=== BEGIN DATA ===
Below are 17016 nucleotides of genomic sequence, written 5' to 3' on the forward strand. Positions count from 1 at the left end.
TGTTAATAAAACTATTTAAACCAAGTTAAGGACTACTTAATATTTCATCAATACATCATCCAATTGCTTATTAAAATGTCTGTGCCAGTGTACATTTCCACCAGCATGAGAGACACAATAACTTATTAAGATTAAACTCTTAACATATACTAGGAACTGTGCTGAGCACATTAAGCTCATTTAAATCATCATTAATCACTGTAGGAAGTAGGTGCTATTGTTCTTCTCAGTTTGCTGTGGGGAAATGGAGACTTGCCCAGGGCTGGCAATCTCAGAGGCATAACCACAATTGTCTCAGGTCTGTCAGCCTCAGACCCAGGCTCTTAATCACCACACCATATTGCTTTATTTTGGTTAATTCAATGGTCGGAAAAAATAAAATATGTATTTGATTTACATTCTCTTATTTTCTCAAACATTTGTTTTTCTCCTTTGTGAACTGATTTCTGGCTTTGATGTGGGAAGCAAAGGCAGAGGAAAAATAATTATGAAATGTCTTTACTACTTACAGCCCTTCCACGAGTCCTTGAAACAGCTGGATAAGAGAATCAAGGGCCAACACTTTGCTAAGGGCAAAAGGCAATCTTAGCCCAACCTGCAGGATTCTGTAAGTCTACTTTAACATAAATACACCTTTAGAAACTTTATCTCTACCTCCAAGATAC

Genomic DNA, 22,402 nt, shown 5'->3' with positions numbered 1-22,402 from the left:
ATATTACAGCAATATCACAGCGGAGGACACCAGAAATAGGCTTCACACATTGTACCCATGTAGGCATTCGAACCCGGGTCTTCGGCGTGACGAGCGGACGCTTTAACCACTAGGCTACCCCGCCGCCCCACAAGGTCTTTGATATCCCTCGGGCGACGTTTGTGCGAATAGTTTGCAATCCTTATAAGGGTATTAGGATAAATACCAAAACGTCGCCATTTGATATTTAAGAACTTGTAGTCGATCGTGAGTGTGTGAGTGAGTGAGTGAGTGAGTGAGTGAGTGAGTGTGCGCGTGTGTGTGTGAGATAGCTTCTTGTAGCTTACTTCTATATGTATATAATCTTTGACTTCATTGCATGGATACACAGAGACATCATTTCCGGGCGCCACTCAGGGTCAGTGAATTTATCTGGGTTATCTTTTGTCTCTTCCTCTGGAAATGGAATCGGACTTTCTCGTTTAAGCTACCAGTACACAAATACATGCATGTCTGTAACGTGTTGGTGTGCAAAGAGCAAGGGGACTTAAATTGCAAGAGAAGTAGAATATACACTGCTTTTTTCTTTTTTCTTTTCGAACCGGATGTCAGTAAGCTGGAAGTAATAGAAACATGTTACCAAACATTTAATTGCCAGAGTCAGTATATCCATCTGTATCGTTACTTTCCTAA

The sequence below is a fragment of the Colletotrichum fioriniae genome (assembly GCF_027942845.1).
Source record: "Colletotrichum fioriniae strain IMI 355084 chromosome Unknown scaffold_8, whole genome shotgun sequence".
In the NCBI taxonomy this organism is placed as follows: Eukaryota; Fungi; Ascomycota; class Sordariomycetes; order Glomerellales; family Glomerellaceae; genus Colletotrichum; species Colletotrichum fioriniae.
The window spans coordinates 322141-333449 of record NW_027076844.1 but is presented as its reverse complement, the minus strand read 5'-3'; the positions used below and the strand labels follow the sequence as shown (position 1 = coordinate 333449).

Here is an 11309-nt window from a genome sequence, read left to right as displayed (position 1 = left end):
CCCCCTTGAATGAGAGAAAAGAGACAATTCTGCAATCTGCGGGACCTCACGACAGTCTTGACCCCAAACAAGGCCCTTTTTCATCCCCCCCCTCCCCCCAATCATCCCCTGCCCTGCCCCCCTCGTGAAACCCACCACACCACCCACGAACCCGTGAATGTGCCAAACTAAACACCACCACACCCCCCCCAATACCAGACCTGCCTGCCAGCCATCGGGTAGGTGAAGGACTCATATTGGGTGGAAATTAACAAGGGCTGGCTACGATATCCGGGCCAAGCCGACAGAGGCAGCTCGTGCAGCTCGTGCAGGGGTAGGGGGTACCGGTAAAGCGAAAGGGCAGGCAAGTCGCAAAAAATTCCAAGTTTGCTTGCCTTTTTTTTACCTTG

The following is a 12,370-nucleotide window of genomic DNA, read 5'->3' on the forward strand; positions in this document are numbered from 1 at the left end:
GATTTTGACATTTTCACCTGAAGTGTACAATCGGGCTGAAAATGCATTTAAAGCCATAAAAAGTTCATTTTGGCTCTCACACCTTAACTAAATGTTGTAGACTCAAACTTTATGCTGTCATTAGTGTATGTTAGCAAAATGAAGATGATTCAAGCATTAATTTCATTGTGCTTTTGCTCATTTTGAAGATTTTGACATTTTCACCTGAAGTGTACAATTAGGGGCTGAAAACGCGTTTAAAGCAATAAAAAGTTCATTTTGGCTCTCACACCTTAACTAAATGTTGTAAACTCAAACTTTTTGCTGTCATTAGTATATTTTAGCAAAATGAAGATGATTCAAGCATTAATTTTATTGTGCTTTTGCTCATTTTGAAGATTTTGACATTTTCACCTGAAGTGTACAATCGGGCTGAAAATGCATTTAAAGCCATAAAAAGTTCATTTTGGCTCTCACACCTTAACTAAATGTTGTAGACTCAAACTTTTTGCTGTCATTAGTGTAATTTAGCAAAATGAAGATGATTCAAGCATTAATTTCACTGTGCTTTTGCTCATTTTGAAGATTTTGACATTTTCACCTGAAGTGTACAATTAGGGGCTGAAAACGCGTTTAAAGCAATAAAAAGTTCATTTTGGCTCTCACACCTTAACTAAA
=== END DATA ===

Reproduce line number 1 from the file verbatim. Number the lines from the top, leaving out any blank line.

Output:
Below are 17016 nucleotides of genomic sequence, written 5' to 3' on the forward strand. Positions count from 1 at the left end.